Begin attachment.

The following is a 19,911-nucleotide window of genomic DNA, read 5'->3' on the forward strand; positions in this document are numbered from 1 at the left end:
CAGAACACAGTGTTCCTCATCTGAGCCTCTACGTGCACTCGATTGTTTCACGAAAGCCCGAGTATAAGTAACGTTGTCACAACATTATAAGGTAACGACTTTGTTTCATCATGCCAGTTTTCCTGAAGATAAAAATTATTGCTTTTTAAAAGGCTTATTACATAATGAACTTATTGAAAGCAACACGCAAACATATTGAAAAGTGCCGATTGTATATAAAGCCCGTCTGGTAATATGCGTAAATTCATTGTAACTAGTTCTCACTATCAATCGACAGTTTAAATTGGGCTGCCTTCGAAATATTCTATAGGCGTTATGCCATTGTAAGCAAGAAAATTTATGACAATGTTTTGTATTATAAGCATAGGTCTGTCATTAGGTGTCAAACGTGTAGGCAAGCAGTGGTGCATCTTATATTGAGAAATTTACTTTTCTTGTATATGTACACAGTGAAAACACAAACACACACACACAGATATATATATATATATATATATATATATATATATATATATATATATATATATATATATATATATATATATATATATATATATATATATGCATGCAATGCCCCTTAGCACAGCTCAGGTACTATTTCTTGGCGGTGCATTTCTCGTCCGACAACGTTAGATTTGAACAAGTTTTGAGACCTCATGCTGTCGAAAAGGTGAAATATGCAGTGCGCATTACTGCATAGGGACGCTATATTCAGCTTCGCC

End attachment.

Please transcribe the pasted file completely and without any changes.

The following is a 19,911-nucleotide window of genomic DNA, read 5'->3' on the forward strand; positions in this document are numbered from 1 at the left end:
CAGAACACAGTGTTCCTCATCTGAGCCTCTACGTGCACTCGATTGTTTCACGAAAGCCCGAGTATAAGTAACGTTGTCACAACATTATAAGGTAACGACTTTGTTTCATCATGCCAGTTTTCCTGAAGATAAAAATTATTGCTTTTTAAAAGGCTTATTACATAATGAACTTATTGAAAGCAACACGCAAACATATTGAAAAGTGCCGATTGTATATAAAGCCCGTCTGGTAATATGCGTAAATTCATTGTAACTAGTTCTCACTATCAATCGACAGTTTAAATTGGGCTGCCTTCGAAATATTCTATAGGCGTTATGCCATTGTAAGCAAGAAAATTTATGACAATGTTTTGTATTATAAGCATAGGTCTGTCATTAGGTGTCAAACGTGTAGGCAAGCAGTGGTGCATCTTATATTGAGAAATTTACTTTTCTTGTATATGTACACAGTGAAAACACAAACACACACACACAGATATATATATATATATATATATATATATATATATATATATATATATATATATATATATATATATATATATATATATATATATATATATGCATGCAATGCCCCTTAGCACAGCTCAGGTACTATTTCTTGGCGGTGCATTTCTCGTCCGACAACGTTAGATTTGAACAAGTTTTGAGACCTCATGCTGTCGAAAAGGTGAAATATGCAGTGCGCATTACTGCATAGGGACGCTATATTCAGCTTCGCC